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June 2022
AAM Magazine
June 2022
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PE Panorama: No soft landing for SoftBank investees

By Paul Mackintosh   
May 3, 2022

A Bloomberg report sheds more light on the parlous state of venture capital, and in particular, on the role of SoftBank Group. The venture capital behemoth, whose continuous supply of capital was apparently crucial to the valuation of many individual companies, and perhaps entire subsectors, is now reportedly cutting off the funds for some businesses which had premised their growth on those capital inflows, leaving them exposed and vulnerable.

According to the report, “for years, SoftBank’s founder and Chief Executive Officer Masayoshi Son persuaded startup founders to accept Vision Fund money by encouraging them to think bigger and promising continued support to help them expand”. Son and his Vision Fund “rewrote the rules of venture capital by deploying billions of dollars from the sovereign wealth funds of Saudi Arabia and Abu Dhabi into startups”.

As far as rewriting the rules go, look at the fate of SoftBank investees. WeWork, with its failed 2019 initial public offering and its US$1.7 billion golden handshake from SoftBank to CEO Adam Neumann for stepping down. Uber, with its stream of controversies and notoriously toxic internal culture. Didi, with its stock plunge since listing and its regulatory difficulties in China. Is this the track record of a successful venture capital? How many startups will be clamouring to be the next WeWork, or the next Didi?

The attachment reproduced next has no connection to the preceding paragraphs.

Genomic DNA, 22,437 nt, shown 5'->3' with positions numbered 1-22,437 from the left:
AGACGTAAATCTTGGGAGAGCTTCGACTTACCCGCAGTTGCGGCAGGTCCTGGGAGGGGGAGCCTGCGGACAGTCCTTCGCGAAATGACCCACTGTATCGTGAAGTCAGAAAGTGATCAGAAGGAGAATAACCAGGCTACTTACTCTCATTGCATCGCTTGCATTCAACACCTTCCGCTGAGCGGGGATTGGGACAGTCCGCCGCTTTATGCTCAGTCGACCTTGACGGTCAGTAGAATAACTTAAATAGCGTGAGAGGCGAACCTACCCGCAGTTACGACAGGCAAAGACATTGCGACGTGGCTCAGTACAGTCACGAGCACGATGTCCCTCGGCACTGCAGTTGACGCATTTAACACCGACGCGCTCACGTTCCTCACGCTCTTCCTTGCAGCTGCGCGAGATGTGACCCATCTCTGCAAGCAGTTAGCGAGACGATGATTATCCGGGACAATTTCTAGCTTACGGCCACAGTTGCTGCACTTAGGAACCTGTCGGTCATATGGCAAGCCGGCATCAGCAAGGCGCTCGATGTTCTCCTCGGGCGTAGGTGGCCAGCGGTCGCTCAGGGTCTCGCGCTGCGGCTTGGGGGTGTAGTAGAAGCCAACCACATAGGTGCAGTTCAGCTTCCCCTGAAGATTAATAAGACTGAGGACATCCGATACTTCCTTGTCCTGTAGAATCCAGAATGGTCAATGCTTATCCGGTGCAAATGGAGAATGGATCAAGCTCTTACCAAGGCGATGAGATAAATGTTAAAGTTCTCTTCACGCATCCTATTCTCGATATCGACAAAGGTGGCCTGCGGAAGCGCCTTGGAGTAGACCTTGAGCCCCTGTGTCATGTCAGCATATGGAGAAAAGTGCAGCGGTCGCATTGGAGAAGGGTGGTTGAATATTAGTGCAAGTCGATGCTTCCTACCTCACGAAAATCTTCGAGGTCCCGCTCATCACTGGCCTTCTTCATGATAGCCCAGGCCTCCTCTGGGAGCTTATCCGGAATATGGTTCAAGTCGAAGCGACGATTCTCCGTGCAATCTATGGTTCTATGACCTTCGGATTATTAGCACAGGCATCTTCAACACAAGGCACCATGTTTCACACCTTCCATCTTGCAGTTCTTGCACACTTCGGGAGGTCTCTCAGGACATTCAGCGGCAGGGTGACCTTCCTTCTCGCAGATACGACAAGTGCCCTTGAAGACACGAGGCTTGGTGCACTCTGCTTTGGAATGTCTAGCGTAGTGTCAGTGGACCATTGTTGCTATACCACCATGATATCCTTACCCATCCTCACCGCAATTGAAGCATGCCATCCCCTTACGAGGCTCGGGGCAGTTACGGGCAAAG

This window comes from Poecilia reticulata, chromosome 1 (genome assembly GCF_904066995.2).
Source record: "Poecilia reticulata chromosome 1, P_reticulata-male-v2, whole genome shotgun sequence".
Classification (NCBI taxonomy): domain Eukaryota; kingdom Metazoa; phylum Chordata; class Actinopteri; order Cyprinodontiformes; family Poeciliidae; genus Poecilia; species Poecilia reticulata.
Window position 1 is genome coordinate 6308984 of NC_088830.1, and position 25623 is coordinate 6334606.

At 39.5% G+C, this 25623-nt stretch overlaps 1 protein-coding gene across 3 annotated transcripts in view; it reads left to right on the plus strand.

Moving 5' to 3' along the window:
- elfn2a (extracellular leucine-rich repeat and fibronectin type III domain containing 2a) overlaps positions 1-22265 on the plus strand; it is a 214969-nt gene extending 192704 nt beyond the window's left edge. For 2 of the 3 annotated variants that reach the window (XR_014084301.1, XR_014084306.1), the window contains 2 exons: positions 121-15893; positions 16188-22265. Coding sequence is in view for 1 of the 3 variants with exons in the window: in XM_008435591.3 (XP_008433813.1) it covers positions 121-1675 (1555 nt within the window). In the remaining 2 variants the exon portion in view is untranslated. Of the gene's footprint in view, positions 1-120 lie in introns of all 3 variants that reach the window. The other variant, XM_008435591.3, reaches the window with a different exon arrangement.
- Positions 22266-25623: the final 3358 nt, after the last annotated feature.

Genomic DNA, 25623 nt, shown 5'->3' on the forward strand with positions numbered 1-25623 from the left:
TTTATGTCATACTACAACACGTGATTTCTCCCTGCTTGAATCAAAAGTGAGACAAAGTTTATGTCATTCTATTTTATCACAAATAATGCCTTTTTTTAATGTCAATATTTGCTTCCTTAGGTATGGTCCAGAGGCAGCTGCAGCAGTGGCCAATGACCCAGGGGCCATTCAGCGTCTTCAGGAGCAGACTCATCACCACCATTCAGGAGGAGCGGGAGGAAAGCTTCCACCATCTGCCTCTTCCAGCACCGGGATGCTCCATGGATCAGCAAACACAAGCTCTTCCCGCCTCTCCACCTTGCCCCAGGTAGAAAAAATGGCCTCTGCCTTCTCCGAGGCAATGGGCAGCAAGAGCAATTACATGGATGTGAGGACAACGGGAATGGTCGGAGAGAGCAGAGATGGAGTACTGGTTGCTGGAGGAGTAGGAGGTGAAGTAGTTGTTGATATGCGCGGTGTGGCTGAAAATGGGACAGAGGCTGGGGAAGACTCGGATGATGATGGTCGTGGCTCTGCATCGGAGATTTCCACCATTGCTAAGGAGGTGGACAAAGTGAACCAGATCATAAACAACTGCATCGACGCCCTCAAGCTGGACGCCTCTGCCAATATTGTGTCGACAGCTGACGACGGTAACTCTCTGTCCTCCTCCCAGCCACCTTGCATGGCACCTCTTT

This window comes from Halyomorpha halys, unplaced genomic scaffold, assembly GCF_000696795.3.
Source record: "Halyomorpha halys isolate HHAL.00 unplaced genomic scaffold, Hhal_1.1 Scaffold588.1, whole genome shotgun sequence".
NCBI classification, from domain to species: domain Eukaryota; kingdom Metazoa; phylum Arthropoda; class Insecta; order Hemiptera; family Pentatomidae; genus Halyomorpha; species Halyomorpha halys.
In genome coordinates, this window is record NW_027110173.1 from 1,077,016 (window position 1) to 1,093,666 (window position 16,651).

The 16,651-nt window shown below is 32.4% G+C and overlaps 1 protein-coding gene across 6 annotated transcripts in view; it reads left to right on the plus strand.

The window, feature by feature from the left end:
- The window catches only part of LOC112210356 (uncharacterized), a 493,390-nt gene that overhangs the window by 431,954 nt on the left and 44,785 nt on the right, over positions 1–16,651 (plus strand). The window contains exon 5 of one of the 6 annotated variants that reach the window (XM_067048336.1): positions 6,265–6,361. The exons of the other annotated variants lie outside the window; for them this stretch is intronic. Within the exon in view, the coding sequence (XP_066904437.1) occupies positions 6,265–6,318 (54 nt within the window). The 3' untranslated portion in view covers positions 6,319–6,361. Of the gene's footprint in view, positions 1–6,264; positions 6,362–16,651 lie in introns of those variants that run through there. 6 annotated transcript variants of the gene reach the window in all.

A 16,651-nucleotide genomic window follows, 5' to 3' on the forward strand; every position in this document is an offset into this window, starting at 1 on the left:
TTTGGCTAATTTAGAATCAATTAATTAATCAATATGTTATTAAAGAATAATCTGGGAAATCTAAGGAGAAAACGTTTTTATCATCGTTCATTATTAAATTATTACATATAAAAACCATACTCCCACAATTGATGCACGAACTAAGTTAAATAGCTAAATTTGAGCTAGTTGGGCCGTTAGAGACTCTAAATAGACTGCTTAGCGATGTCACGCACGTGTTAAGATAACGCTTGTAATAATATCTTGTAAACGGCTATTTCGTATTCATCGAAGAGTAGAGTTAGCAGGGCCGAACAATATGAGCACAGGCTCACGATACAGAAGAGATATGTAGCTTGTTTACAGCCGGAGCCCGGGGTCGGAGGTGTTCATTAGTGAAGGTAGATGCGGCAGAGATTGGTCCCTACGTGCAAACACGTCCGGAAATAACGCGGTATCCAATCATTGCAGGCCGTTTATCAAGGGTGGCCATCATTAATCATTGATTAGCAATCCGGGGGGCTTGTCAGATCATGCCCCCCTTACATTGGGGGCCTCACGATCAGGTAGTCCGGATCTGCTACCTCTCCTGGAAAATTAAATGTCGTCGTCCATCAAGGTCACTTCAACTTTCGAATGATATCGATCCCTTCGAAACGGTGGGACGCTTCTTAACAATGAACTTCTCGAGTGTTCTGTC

Perhaps that model was never tenable in the first place. Perhaps it was always going to be dependent on SoftBank’s own huge pool of money to drive value increase in the first place. Perhaps it’s created a cohort of bloated, overvalued, overextended, highly vulnerable dinosaurs ready to collapse as soon as the business climate is slightly less favourable. It certainly doesn't seem to be favourable for a lot of SoftBank investees right now.

There's absolutely nothing wrong with a venture capital fund investing in loss-making companies – at least for a while. But it’s the scale and breadth of SoftBank’s commitment to the proposition that is worrisome, and its tendency to drive companies to even larger losses to buy market share, off the promise of SoftBank money.

There’s also the doubt that this casts over SoftBank’s value improvement and business-building capabilities – which are supposed to be the absolute basis of venture capital investing. In venture capital, you're supposed to be providing way more than pure capital, from introduction to new partners to selection of star CXO personnel.

With SoftBank, there’s long been the suspicion that its value creation is more about external re-rating factors – basically, stock market and private investor hype – rather than substantial improvement in the underlying business, or growth in the particular sector. That should worry any limited partner who has ever committed to a SoftBank fund. And right now it looks like they have more and more to worry about.